Divisions in Judea

Among the many peoples within the Roman empire were the Jews. By 63 B.C., the Romans had conquered Judea. The Romans tolerated the religion of the Jews and even excused Jews, who were monotheistic, from worshiping Roman gods.

Among the Jews themselves, however, religious ferment was creating deep divisions. During the Hellenistic age, many Jews absorbed Greek customs and ideas. Concerned about the weakening of their religion, Jewish conservatives rejected these influences and called for strict obedience to Jewish laws and traditions.

The turmoil also had a political side. While most Jews were reluctantly willing to live under Roman rule, others, called zealots, were not. They called on Jews to revolt against Rome and reestablish an independent state. Some Jews believed that a messiah, or anointed king sent by God, would lead the Jewish people to freedom.

Rome Crushes the Jewish Revolt

In A.D. 66, discontent flared into rebellion. Four years later, Roman forces crushed the rebels, captured Jerusalem, and destroyed the Jewish Temple. When revolts broke out again in the next century, Roman armies leveled Jerusalem. Thousands of Jews were killed in the fighting, and many others were enslaved and transported to various parts of the empire.

Faced with a devastated land and defeated in their efforts to regain political independence, many other Jews decided to leave Judea. They joined Jewish communities around the Mediterranean, or in other parts of the Roman empire. Some Jews remained in the northern part of Judea, near the Galilee.

Over the centuries, Jewish religious teachers called rabbis extended and preserved the Jewish law and began to record their discussions in the Talmud. They developed the form of Judaism still practiced today, focusing on the study of the Torah, prayer, and acts of kindness. Despite the loss of the Temple in Jerusalem, Judaism survived.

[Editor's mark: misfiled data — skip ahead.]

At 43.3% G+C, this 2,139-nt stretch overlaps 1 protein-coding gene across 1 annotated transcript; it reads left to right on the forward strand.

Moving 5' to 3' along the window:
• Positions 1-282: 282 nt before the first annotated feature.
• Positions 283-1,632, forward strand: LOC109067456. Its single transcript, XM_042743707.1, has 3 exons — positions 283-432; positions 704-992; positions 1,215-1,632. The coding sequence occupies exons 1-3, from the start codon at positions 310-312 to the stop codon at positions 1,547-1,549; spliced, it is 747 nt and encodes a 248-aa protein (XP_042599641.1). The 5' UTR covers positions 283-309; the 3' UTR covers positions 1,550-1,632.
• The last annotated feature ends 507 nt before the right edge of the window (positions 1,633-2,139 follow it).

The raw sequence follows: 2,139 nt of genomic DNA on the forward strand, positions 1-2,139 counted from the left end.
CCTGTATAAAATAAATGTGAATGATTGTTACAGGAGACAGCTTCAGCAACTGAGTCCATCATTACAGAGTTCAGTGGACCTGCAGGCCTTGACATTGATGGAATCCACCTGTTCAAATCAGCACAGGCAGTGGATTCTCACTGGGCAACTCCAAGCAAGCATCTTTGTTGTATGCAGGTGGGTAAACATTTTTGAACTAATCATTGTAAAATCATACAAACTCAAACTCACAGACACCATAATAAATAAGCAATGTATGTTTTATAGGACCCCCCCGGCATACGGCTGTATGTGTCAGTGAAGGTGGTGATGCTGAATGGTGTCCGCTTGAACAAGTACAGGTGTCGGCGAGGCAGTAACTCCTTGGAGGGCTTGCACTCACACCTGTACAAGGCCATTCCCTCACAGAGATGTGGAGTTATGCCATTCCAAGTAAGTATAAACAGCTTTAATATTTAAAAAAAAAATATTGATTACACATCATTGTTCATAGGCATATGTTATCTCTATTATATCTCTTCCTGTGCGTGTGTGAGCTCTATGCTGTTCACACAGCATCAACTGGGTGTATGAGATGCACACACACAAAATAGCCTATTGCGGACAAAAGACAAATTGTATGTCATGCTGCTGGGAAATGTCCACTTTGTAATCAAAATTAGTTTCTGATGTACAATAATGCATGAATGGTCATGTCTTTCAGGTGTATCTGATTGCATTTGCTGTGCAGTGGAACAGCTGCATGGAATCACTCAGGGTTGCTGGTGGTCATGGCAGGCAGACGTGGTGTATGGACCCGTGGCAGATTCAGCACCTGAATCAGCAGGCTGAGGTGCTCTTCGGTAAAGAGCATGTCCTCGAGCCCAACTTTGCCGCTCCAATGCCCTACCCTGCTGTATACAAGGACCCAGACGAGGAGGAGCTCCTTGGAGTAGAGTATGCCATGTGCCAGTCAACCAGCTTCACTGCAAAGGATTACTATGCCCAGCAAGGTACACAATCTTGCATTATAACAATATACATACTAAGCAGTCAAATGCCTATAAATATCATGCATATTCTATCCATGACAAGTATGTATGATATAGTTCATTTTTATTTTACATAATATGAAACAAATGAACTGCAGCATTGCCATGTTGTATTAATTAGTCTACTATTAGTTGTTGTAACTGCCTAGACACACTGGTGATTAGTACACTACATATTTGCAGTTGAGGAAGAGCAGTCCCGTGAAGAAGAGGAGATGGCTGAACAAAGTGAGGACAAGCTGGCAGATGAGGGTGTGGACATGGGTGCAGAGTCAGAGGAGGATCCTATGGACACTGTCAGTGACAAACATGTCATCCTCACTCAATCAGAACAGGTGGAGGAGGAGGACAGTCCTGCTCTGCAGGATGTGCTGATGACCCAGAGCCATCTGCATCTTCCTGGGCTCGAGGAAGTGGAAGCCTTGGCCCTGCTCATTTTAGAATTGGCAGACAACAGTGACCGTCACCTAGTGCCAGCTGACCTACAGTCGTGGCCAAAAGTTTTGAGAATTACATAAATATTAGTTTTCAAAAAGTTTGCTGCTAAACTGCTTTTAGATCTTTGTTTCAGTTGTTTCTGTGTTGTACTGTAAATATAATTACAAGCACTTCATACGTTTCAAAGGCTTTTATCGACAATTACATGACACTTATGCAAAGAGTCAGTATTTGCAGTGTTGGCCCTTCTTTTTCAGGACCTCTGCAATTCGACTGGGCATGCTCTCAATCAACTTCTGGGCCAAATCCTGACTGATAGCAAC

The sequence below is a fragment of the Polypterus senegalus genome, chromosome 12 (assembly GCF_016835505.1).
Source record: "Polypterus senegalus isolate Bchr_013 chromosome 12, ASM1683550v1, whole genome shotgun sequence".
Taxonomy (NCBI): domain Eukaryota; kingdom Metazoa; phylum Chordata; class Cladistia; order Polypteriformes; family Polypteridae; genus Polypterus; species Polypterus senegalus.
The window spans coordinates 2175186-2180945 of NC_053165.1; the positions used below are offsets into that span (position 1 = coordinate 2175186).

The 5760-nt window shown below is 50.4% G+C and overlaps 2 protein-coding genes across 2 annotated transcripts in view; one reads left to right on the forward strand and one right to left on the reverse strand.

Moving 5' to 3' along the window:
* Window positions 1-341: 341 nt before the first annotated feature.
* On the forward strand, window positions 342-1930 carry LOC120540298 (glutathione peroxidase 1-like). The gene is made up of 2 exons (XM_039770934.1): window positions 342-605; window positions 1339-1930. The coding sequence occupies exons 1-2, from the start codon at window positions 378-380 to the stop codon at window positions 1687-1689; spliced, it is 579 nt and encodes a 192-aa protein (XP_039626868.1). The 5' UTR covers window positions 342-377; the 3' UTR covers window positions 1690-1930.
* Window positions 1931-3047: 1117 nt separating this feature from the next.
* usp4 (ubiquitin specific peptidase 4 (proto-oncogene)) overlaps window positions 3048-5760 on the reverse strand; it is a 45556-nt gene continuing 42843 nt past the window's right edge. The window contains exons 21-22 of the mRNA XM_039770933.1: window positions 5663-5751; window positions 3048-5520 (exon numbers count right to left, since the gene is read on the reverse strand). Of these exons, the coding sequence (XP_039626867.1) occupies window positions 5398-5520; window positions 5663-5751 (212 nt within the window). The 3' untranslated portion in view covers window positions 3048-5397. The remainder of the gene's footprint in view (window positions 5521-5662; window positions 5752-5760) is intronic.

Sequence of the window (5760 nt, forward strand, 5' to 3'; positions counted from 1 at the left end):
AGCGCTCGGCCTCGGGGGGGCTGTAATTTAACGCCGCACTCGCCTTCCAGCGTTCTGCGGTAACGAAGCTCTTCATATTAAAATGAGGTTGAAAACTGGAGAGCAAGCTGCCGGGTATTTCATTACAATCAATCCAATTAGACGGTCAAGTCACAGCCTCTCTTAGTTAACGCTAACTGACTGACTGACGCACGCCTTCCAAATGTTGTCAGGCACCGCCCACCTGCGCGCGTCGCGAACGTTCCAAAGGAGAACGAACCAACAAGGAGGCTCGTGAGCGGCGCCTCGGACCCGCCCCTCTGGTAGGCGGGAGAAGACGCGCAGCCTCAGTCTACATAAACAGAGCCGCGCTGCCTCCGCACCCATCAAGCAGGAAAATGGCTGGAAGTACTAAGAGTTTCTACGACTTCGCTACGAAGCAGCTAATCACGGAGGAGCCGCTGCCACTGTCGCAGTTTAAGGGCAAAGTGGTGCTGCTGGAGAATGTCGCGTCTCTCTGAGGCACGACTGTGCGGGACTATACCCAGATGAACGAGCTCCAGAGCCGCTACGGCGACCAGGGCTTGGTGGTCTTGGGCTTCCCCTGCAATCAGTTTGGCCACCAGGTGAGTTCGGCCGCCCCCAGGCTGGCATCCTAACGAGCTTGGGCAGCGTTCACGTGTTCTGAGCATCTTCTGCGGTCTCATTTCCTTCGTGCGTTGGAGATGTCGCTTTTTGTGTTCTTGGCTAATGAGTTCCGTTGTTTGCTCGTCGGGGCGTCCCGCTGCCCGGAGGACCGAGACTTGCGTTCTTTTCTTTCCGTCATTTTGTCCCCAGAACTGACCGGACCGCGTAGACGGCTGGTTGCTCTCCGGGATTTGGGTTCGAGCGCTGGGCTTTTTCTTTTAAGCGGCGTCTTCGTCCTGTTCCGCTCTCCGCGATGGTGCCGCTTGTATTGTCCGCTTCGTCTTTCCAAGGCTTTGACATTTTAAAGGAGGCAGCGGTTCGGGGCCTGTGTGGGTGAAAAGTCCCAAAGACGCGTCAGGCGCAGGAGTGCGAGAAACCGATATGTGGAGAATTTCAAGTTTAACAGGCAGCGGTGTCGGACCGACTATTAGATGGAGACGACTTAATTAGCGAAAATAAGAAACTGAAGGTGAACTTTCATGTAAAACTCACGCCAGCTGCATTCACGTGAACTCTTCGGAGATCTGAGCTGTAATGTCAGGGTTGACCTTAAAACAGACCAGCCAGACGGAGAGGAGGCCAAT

The Teachings of Jesus

As turmoil engulfed the Jews in Judea, a new religion, Christianity, arose among them. It began among the followers of a Jew named Jesus. Almost all the information we have about the life of Jesus comes from the Gospels, the first four books of the New Testament of the Christian Bible. Early Christians attributed the writing of these accounts to four followers of Jesus—Matthew, Mark, Luke, and John.

Early Life and Teachings

Jesus was born about 4 B.C. in Bethlehem, near Jerusalem. According to the Gospels, he was a descendant of King David of Israel. The Gospels say an angel told Jesus' mother, Mary, that she would give birth to the messiah. “He will be great,” said the angel, “and will be called the Son of the Most High God.”

Growing up in the small town of Nazareth, Jesus worshiped God and followed Jewish law. As a young man, he may have worked as a carpenter. At the age of 30, the Gospels relate, he began preaching to villagers near the Sea of Galilee. Large crowds gathered to hear his teachings, especially when word spread that he had performed miracles of healing. Jesus often used parables, or short stories with simple moral lessons, to communicate his ideas.

Painting of soldiers and cavalry invading an ancient city and causing destruction.

The Roman destruction of Jerusalem's temple in A.D.70 was one of the devastating consequences of the Jewish rebellion.


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Table of Contents

World History Topic 1 Origins of Civilization (Prehistory–300 B.C.) Topic 2 The Ancient Middle East and Egypt (3200 B.C.–500 B.C.) Topic 3 Ancient India and China (2600 B.C.–A.D. 550) Topic 4 The Americas (Prehistory–A.D. 1570) Topic 5 Ancient Greece (1750 B.C.–133 B.C.) Topic 6 Ancient Rome and the Origins of Christianity (509 B.C.-A.D. 476) Topic 7 Medieval Christian Europe (330–1450) Topic 8 The Muslim World and Africa (730 B.C.-A.D. 1500) Topic 9 Civilizations of Asia (500–1650) Topic 10 The Renaissance and Reformation (1300–1650) Topic 11 New Global Connections (1415–1796) Topic 12 Absolutism and Revolution Topic 13 The Industrial Revolution Topic 14 Nationalism and the Spread of Democracy (1790–1914) Topic 15 The Age of Imperialism (1800–1914) Topic 16 World War I and the Russian Revolution (1914–1924) Topic 17 The World Between the Wars (1910–1939) Topic 18 World War II (1930–1945) Topic 19 The Cold War Era (1945–1991) Topic 20 New Nations Emerge (1945–Present) Topic 21 The World Today (1980-Present) United States Constitution Primary Sources 21st Century Skills Atlas Glossary Index Acknowledgments